Colenso On The Pentateuch -- By: Anonymous
BSac 20:79 (July 1863) p. 660
Colenso On The Pentateuch1
[In our April Number we inserted an Article from Professor Bartlett on the Historic Character of the Pentateuch. In our next Number we shall publish an Article from the same author on the Authorship of the Pentateuch. The following is Professor Bartlett’s Notice of the work which has occasioned this discussion.]
Dr. Colenso has issued two parts of his discussion, and a third is promised.
Part I. has attracted much attention, for several reasons. It comes from a bishop of the church of England. It is bold in its statements. The positions are all palpable. Some of the points, moreover, are adroitly put, at least for immediate effect. The volume would have been more effective for the purpose in view, had a considerable portion of it been sup-
BSac 20:79 (July 1863) p. 661
pressed inasmuch as many of its objections are too manifestly invalid or unfair. Christian readers also, however unlettered, would be placed on their guard by the final result which the writer reaches in his relations to Christianity. Men who cannot solve a historic difficulty, can yet know certainly the work and influence of a present Saviour and the unspeakable value of his religion. Christ and Christianity are living facts. Still this volume will be and is welcomed by a large class of persons, as a new accession to the popularized forms of cavil.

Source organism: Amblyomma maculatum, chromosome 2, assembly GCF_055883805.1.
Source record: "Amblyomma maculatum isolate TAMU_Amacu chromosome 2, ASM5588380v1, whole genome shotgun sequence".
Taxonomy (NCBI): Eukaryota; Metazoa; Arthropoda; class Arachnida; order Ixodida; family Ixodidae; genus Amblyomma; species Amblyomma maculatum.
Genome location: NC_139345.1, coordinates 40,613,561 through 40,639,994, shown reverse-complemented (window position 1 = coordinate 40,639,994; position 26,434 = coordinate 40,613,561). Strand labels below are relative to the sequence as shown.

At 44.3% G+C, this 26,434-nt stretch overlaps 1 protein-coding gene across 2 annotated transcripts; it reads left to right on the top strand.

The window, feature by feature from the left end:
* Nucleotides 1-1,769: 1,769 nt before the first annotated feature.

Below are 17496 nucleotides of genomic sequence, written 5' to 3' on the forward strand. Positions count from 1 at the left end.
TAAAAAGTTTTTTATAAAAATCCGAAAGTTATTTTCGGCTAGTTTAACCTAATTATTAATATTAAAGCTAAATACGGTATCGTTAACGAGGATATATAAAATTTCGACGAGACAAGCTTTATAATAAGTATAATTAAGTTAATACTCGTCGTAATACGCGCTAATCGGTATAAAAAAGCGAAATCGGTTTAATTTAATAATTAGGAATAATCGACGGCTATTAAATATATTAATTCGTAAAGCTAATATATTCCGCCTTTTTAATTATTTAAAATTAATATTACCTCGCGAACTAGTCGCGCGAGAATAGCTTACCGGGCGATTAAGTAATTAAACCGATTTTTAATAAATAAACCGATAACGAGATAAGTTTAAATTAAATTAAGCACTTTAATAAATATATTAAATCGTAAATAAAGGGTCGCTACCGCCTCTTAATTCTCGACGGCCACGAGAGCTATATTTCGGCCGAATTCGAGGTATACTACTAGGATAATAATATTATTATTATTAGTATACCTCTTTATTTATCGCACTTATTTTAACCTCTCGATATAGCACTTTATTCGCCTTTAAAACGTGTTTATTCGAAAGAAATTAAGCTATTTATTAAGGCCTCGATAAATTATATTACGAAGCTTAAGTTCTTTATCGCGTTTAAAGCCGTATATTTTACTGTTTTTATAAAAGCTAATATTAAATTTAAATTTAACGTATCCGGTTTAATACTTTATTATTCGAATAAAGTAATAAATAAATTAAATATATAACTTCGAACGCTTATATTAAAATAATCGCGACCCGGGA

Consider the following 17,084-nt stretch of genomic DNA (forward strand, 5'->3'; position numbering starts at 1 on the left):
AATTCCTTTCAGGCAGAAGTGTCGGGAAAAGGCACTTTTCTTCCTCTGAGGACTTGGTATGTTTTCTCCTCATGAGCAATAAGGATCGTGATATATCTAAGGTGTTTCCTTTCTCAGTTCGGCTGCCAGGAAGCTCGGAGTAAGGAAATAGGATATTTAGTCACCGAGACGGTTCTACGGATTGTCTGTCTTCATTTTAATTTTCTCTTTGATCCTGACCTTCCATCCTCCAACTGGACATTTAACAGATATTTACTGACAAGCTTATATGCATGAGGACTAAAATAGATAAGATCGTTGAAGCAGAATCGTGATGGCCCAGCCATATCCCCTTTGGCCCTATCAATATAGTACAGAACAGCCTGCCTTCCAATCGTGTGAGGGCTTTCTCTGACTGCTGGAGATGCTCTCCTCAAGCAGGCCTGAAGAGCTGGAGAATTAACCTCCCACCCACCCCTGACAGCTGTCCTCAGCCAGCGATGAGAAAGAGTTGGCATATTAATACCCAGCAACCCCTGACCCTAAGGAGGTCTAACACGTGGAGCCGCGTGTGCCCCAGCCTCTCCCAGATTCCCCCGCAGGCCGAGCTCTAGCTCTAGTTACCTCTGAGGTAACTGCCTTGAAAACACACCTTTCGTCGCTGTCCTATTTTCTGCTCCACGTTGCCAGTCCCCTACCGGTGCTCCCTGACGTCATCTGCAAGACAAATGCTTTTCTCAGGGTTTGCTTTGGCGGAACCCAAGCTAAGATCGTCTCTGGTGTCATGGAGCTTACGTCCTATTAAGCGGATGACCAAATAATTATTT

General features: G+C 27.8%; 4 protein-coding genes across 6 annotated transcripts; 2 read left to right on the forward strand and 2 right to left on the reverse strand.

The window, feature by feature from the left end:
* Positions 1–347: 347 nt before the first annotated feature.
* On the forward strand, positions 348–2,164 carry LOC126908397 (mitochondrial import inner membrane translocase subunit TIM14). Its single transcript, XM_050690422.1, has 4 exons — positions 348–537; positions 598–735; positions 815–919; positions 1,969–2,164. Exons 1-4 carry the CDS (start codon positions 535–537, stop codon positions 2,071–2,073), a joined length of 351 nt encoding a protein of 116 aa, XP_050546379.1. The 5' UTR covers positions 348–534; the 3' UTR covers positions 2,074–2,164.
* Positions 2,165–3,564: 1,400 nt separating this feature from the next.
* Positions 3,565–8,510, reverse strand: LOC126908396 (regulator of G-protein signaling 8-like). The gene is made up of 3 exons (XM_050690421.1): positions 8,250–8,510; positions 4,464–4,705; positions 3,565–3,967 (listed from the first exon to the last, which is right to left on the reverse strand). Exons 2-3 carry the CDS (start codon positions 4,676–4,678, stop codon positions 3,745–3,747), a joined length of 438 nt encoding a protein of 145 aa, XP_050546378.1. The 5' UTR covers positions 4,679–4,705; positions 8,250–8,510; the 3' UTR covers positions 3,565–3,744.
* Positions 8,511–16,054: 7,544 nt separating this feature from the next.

The proper method of dealing with such difficulties as are here raised, is to view them in connection with a broad discussion of the general subject. For it is always part of the logical legerdemain of such treatises to fix our attention on the pennyweight of difficulty which they place with much ado in one scale, and to hide the hundredweight of evidence which reposes quietly in the other.
If we were briefly to characterize the effective qualities of the volume we should specify: first, great boldness of unfounded assertion and assumption; second, a deliberate refusal to understand the Pentateuch from its own points of view, — more particularly a determined refusal to recognize (1) common idioms of speech; (2) the writer’s own mode of conception; (3) explanations found in the volume; (4) explanations too obvious to require mentioning; (5) explanations possible and plausible.
I. Among the unfounded assertions and assumptions which are made the basis of cavils are several statements in regard to tents. It is said (p. 9 7) that they must have been “made of skins,” although various passages of the Pentateuch imply the art of weaving both linen and hair cloth (Ex. 35:25, 26;
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